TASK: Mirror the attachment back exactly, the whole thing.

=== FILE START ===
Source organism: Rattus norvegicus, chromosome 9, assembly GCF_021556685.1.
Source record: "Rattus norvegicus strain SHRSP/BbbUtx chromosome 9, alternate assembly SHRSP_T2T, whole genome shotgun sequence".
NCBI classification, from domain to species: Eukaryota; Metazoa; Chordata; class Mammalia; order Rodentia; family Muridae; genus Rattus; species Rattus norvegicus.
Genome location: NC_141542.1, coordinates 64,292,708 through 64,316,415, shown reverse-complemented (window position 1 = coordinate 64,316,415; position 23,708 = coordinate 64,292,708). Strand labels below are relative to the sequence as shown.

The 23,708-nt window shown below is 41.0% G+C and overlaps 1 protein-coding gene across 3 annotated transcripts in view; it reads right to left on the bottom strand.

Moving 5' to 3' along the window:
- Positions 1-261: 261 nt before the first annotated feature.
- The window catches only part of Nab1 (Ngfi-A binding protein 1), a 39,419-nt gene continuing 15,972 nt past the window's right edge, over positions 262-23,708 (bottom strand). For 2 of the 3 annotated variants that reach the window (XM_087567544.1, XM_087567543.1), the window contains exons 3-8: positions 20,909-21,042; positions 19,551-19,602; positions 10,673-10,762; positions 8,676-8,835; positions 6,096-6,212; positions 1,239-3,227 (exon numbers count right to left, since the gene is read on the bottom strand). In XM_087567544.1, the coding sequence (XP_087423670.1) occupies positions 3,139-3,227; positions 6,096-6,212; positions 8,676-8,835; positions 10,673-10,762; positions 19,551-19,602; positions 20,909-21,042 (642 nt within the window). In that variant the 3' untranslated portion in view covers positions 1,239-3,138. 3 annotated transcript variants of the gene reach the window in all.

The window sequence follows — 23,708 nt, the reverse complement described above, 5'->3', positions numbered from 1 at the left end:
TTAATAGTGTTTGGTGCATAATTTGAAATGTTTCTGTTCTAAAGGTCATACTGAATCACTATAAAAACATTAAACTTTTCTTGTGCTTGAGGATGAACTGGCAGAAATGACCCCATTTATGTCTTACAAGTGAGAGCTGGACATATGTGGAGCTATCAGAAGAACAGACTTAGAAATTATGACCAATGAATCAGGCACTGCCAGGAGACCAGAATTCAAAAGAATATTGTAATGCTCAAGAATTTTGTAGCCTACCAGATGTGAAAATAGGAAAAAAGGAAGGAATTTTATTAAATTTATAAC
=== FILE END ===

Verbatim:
Source organism: Rattus norvegicus, chromosome 9, assembly GCF_021556685.1.
Source record: "Rattus norvegicus strain SHRSP/BbbUtx chromosome 9, alternate assembly SHRSP_T2T, whole genome shotgun sequence".
NCBI classification, from domain to species: Eukaryota; Metazoa; Chordata; class Mammalia; order Rodentia; family Muridae; genus Rattus; species Rattus norvegicus.
Genome location: NC_141542.1, coordinates 64,292,708 through 64,316,415, shown reverse-complemented (window position 1 = coordinate 64,316,415; position 23,708 = coordinate 64,292,708). Strand labels below are relative to the sequence as shown.

The 23,708-nt window shown below is 41.0% G+C and overlaps 1 protein-coding gene across 3 annotated transcripts in view; it reads right to left on the bottom strand.

Moving 5' to 3' along the window:
- Positions 1-261: 261 nt before the first annotated feature.
- The window catches only part of Nab1 (Ngfi-A binding protein 1), a 39,419-nt gene continuing 15,972 nt past the window's right edge, over positions 262-23,708 (bottom strand). For 2 of the 3 annotated variants that reach the window (XM_087567544.1, XM_087567543.1), the window contains exons 3-8: positions 20,909-21,042; positions 19,551-19,602; positions 10,673-10,762; positions 8,676-8,835; positions 6,096-6,212; positions 1,239-3,227 (exon numbers count right to left, since the gene is read on the bottom strand). In XM_087567544.1, the coding sequence (XP_087423670.1) occupies positions 3,139-3,227; positions 6,096-6,212; positions 8,676-8,835; positions 10,673-10,762; positions 19,551-19,602; positions 20,909-21,042 (642 nt within the window). In that variant the 3' untranslated portion in view covers positions 1,239-3,138. 3 annotated transcript variants of the gene reach the window in all.

The window sequence follows — 23,708 nt, the reverse complement described above, 5'->3', positions numbered from 1 at the left end:
TTAATAGTGTTTGGTGCATAATTTGAAATGTTTCTGTTCTAAAGGTCATACTGAATCACTATAAAAACATTAAACTTTTCTTGTGCTTGAGGATGAACTGGCAGAAATGACCCCATTTATGTCTTACAAGTGAGAGCTGGACATATGTGGAGCTATCAGAAGAACAGACTTAGAAATTATGACCAATGAATCAGGCACTGCCAGGAGACCAGAATTCAAAAGAATATTGTAATGCTCAAGAATTTTGTAGCCTACCAGATGTGAAAATAGGAAAAAAGGAAGGAATTTTATTAAATTTATAAC